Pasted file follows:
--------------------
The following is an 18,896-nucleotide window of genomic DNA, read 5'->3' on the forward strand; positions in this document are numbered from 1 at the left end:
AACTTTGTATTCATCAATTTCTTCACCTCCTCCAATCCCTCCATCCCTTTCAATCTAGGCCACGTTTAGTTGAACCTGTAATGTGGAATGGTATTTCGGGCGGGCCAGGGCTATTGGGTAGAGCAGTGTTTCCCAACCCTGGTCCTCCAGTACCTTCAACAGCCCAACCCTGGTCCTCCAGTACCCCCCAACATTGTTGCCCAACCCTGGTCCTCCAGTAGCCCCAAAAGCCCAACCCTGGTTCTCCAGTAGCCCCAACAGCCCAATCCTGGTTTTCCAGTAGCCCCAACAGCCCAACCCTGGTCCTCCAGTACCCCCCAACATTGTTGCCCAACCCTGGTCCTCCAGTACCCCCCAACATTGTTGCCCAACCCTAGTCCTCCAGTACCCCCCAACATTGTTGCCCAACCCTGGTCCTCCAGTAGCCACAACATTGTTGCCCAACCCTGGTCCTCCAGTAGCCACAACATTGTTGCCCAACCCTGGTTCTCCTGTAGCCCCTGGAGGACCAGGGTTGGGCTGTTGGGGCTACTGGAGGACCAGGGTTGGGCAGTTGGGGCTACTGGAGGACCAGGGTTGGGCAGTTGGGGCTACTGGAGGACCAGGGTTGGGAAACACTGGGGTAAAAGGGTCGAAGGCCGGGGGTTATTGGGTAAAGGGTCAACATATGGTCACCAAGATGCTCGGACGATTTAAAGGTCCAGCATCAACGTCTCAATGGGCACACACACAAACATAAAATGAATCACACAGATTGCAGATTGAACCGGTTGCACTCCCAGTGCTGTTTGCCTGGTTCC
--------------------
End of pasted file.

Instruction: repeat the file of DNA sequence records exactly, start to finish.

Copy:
The following is an 18,896-nucleotide window of genomic DNA, read 5'->3' on the forward strand; positions in this document are numbered from 1 at the left end:
AACTTTGTATTCATCAATTTCTTCACCTCCTCCAATCCCTCCATCCCTTTCAATCTAGGCCACGTTTAGTTGAACCTGTAATGTGGAATGGTATTTCGGGCGGGCCAGGGCTATTGGGTAGAGCAGTGTTTCCCAACCCTGGTCCTCCAGTACCTTCAACAGCCCAACCCTGGTCCTCCAGTACCCCCCAACATTGTTGCCCAACCCTGGTCCTCCAGTAGCCCCAAAAGCCCAACCCTGGTTCTCCAGTAGCCCCAACAGCCCAATCCTGGTTTTCCAGTAGCCCCAACAGCCCAACCCTGGTCCTCCAGTACCCCCCAACATTGTTGCCCAACCCTGGTCCTCCAGTACCCCCCAACATTGTTGCCCAACCCTAGTCCTCCAGTACCCCCCAACATTGTTGCCCAACCCTGGTCCTCCAGTAGCCACAACATTGTTGCCCAACCCTGGTCCTCCAGTAGCCACAACATTGTTGCCCAACCCTGGTTCTCCTGTAGCCCCTGGAGGACCAGGGTTGGGCTGTTGGGGCTACTGGAGGACCAGGGTTGGGCAGTTGGGGCTACTGGAGGACCAGGGTTGGGCAGTTGGGGCTACTGGAGGACCAGGGTTGGGAAACACTGGGGTAAAAGGGTCGAAGGCCGGGGGTTATTGGGTAAAGGGTCAACATATGGTCACCAAGATGCTCGGACGATTTAAAGGTCCAGCATCAACGTCTCAATGGGCACACACACAAACATAAAATGAATCACACAGATTGCAGATTGAACCGGTTGCACTCCCAGTGCTGTTTGCCTGGTTCC